Enhancements to Ordr Data Shaper allow each HTM user to focus on the devices and insights that align precisely with their specific business function group and role. For instance, vulnerabilities are prioritized and assigned to individual HTM personnel based on device type, hospital ID, department, cost center, etc. Ordr Custom Tags help improve workflows, for instance moving the vulnerabilities from one person to another, adjust severity, add comments, and track state change. The product customizes itself to show only those vulnerabilities on the front dashboard to track progress and provides summary management reports at many levels.
With hundreds of thousands of devices reporting hundreds of vulnerabilities, organizing and prioritizing becomes daunting. A disciplined approach is needed to prioritize them according to business impact and assign them to the right owners inside the organization.
For risk prioritization, the CVSS is an excellent proxy for understanding the severity of vulnerabilities. Still, it is also essential to look at other frameworks such as ANSI, AAMI, NIST, ISO, FAIR, Risk IT, or JGERR, for supplemental guidance and a more comprehensive understanding to recalibrate them, going back to the foundational principles of Integrity, availability, and confidentiality.
Since healthcare organizations have complex organizational boundaries based on clinical and patient care and not according to the IT needs of a typical enterprise, organizing the data according to ownership is essential.
Ordr’s deep and comprehensive visibility of devices, their operating context, and traffic flows provides a number of key indicators to answer the following considerations for prioritization. Ordr insights can be used as a way to flexibly assess the risk score of a device. Risk score customization helps to prioritize and assign resources to work on the most pressing vulnerabilities.
- How widely does this vulnerability affect the device population of an enterprise?
- What is the level of business criticality concerning cost or other metrics?
- What is the impact to hospital brand and service if impacted – send ambulances to nearby hospitals and postpone elective surgeries?
- How well is the vulnerability exploited in healthcare – like the MAUI ransomware from Korea was targeting healthcare very closely?
- How open these systems are to the external world from a firewall policy perspective?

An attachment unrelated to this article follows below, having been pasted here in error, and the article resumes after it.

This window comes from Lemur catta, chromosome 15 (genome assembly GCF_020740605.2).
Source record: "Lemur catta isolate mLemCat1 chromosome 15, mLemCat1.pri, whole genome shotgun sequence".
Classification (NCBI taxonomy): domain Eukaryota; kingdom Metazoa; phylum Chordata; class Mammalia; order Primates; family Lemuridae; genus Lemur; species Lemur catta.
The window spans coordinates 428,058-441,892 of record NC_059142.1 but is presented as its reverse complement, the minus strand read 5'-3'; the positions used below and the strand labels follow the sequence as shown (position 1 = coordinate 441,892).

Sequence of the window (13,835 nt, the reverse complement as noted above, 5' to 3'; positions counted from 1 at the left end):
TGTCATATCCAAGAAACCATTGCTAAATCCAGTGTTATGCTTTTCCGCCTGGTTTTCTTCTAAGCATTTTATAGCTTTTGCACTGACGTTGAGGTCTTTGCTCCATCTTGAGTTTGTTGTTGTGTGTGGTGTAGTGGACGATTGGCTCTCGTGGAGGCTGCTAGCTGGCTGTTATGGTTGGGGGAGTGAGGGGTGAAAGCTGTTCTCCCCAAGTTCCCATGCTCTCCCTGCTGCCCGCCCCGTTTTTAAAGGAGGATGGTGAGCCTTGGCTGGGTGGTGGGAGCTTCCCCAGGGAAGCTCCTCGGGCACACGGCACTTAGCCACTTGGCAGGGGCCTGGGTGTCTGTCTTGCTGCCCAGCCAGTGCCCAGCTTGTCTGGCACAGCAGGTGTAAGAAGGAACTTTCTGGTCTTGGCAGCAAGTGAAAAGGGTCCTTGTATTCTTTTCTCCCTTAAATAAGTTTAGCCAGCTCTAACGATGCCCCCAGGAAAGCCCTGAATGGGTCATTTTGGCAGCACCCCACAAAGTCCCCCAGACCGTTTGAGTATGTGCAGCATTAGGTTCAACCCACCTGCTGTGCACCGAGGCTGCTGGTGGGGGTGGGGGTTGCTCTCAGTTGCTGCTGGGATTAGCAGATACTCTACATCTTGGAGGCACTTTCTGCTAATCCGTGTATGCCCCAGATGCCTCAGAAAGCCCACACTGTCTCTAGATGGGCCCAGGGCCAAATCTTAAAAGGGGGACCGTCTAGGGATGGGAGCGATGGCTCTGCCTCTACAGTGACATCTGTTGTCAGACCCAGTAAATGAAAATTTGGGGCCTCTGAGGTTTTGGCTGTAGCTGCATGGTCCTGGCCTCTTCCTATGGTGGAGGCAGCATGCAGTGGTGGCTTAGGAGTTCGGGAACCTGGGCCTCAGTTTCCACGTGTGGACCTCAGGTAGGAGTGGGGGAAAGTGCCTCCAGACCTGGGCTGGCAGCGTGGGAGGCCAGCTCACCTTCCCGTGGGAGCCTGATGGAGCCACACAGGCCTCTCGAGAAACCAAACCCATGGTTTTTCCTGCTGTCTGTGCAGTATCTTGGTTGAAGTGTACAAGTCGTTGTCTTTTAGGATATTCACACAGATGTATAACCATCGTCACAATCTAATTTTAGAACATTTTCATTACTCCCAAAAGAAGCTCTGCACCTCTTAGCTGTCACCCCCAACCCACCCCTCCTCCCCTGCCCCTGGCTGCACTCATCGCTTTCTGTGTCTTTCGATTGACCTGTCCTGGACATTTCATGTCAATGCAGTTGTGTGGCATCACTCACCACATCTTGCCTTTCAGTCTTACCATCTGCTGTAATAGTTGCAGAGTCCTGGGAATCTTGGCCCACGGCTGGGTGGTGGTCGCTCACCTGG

- How open these devices are to other device in the network with respect to isolation and segmentation perspective?
- How much PHI/PII these devices, that includes medical workstations and servers have? the more they serve as a central server, the more priority they need to get to resolve their vulnerabilities quickly.
- How tightly these devices are configured with respect to open ports?
- How well they are managed with domain controllers; If the device is not part of the domain controller scrutiny should be made more closely on those devices?
- How well they follow data encryption standards and how well they use strong ciphers while transferring data?
Clinical risk assessment
In the hospital, the risk is derived from various device related factors and operating conditions. While understanding the cyber threat is foundational, the clinical context in which the device operates in a patient care setting is a critical consideration. Business impact needs to be quantified on how quickly and broadly these risks affect the operational resilience and how well one can safeguard the devices carrying PHI/PII data. Without this clinical risk-driven prioritization, patient care availability and safety cannot be guaranteed.
Ordr Clinical Risk Scores deliver the following details about devices and clinical risks, and can be customized by every organization:
- Aggregate Cyber Risk (vulnerabilities, external access to phishing/C&C type sites), Internal Communications (access from unprotected non-medical devices, the criticality of the device)
- Environmental Risk (Polluted medical VLAN, isolated or segmented device, access thru wireless, etc.)
- PHI Exposure Risk (sending data without encryption or with weak ciphers, based on manufacturers’ disclosure, device portability, etc.)
- Clinical, Operational Risk (Physical Risk, equipment in ER vs. OR vs. stroke protocol center, is the device mission criticality of the device, what mitigations are applied, and location of the device)
Once healthcare organizations have a central platform with vulnerability information from different sources independent of how it is collected, workflow organization is critical.
Some of the critical capabilities essential to managing vulnerabilities efficiently can be found using the new “Business Function Grouping” feature in Ordr Clinical Defender 8.1. They include the ability to:
- Assign vulnerable devices based on hospital ID, department (HTM, endpoint, infosec, facility, etc.). Each department needs to focus and work on the devices they are responsible for and assign individuals who would work on those vulnerabilities. It is also possible to completely restrict those individual users to only those devices that they are responsible for. You also need a platform to do this much more dynamically, filtering by any business function grouping of devices.
- Create a focus group. For example, if this month’s goal is to work on all medical servers (like PACS) that house a lot of PHI data, then filter and have only those devices present every time one logs into the tool that month.
- Assign custom tags to draw attention to a co-worker, so the device passes from one person to another.
- Temporarily ignore some vulnerabilities. Often manufacturer-provided patches are unavailable immediately, or these devices are in the research department, not put into routine patient care, and are isolated from the rest of the hospital operation
- Modify risk, although the original risk per the attached CVE could be very high based on the operator’s judgment. Ability to clear vulnerabilities once patches are applied. Sometimes it is conceivable to increase the risk and priority of vulnerabilities of specific devices like CTs and ultrasounds in stroke protocol trauma centers.